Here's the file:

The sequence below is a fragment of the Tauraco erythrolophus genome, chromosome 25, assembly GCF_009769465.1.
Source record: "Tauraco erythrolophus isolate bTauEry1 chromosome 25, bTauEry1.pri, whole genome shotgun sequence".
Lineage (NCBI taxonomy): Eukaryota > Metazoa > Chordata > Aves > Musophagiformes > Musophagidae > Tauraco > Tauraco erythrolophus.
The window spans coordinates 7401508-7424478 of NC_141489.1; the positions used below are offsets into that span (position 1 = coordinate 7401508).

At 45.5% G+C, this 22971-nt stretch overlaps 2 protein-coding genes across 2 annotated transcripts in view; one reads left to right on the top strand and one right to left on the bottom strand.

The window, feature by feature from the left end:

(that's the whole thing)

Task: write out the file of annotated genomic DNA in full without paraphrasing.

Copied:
The sequence below is a fragment of the Tauraco erythrolophus genome, chromosome 25, assembly GCF_009769465.1.
Source record: "Tauraco erythrolophus isolate bTauEry1 chromosome 25, bTauEry1.pri, whole genome shotgun sequence".
Lineage (NCBI taxonomy): Eukaryota > Metazoa > Chordata > Aves > Musophagiformes > Musophagidae > Tauraco > Tauraco erythrolophus.
The window spans coordinates 7401508-7424478 of NC_141489.1; the positions used below are offsets into that span (position 1 = coordinate 7401508).

At 45.5% G+C, this 22971-nt stretch overlaps 2 protein-coding genes across 2 annotated transcripts in view; one reads left to right on the top strand and one right to left on the bottom strand.

The window, feature by feature from the left end: